The transition from a drinking man’s bar to a music venue in 1982 was a tough one, Allan’s son Mike Roth says. When the bar started offering live music, some regulars, who had been going there for twenty years, couldn’t care less about the bands Allan brought in.
“There was definitely some friction in the beginning of just the old patrons and getting the bands on stage and getting the place cleared out and getting the new people in,” Mike says. It took about six months to a year to really get things going.
“But one of the smart things my dad did was name the place Herman’s,” Mike adds. “I know that it bought him some time. It was a little less likely for my grandpa to pull the plug on it when it’s named after him. But once it did, my grandpa got on board full-force.”
Mike says his father eventually started packing Herman’s, and it got to the point where they had to expand and remodel. Herman had also owned the storefront to the south of the bar.
“My grandpa made money off renting it to Denver Piano,” Mike says. “So there was some point where my grandpa decided that it’s more valuable to give my dad more space than to have the guaranteed money come in from Denver Piano.”
A few remodels in the late ’80s and early ’90s took Herman’s to the size it is today. As it grew, Allan began bringing in bigger acts, like Phish, which played its first Denver show there, Blues Traveler, Widespread Panic, Faith No More and Jane’s Addiction.
Mike started working at a desk next to his father’s at Herman’s in 2001, two years after Herman passed away. He now runs the venue and attributes some of its success to the way his father treated bands.
“I think he was really able to connect with the bands,” Mike says. “I don’t really think at that time there was a place where bands could play where they could also get some advice and ask the owner, ‘Hey what does it take to be successful?’ Of course, it was always in our best interest to educate the bands, and that’s one of the things my dad taught me, just like, ‘Hey, have a real conversation with the band. Figure out where their people are coming from. Ask them questions. Listen to them.’”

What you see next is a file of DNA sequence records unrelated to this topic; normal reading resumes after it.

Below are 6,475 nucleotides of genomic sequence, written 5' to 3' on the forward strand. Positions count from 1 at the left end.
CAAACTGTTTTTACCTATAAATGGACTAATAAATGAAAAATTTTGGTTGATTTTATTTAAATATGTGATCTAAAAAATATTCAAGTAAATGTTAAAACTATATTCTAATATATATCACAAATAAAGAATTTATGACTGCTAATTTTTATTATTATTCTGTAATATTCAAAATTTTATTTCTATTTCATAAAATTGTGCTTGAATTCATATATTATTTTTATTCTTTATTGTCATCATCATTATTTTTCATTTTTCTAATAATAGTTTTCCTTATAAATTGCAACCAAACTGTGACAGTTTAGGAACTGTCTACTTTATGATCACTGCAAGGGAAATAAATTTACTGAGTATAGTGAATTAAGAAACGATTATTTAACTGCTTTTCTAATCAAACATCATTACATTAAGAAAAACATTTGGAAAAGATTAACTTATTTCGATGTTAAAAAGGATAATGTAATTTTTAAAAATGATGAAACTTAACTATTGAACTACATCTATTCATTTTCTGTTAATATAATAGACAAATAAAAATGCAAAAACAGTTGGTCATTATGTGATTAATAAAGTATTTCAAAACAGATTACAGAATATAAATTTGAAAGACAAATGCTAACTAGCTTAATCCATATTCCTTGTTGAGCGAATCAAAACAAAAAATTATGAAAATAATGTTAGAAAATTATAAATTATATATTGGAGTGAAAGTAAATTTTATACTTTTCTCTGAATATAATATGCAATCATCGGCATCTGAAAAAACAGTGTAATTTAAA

Another thing Allan did to get people in the door early on was print free tickets and offer them to bands to hand out.
“He would go to this ticket-printing shop once a week or sometimes five times a week and do these really old-school Herman’s tickets,” Mike says. “And that was kind of new to the game a little bit. I think flyering the town and those kinds of things were happening, but when my dad really brought along the bands using the tickets, not to pre-sell it but to just give it away — it really helped. The free tickets really helped build a scene. Not everybody wants to pay $5, $10, $15 to see a band that maybe they work with or they don’t know very well.”
That strategy helped bridge the gap from the bigger, more expensive shows to local fare, and it was a way for Denver artists to make money while also drawing a crowd.
“I think my dad was just genuine when he was dealing with the bands. They could see why we were doing what we were doing and maybe appreciated having somebody real dealing with them,” Mike says.
Mike says his father was able to build up acts to be headliners, like Big Head Todd & the Monsters, whose song “Bittersweet” was playing when Allan died, surrounded by his family and friends.
Before running Herman’s, Allan had spent a long time heading up Skunk Creek Inn in Boulder as well as running a talent agency that represented artists like Tom Slick and Elvis impersonator Johnny Harra. Allan, a big jazz fan, also managed the Freddi-Henchi Band.
Mike says his father's approach was to build actual relationships with people when booking bands, not just do a cattle call.
“It’s more about the relationships,” he says. “It’s more about the journey. And just enjoy it. And work with the people you want to work with, just be an honest person. Don’t rip people off. He always taught me that if a band’s complaining about not having an extra $100 or $200, it’s way better to just give them the $200 and never have them play again, because burning one bridge, you know, leaving one person out there that is talking bad about you can hurt you more than you ever really imagine.”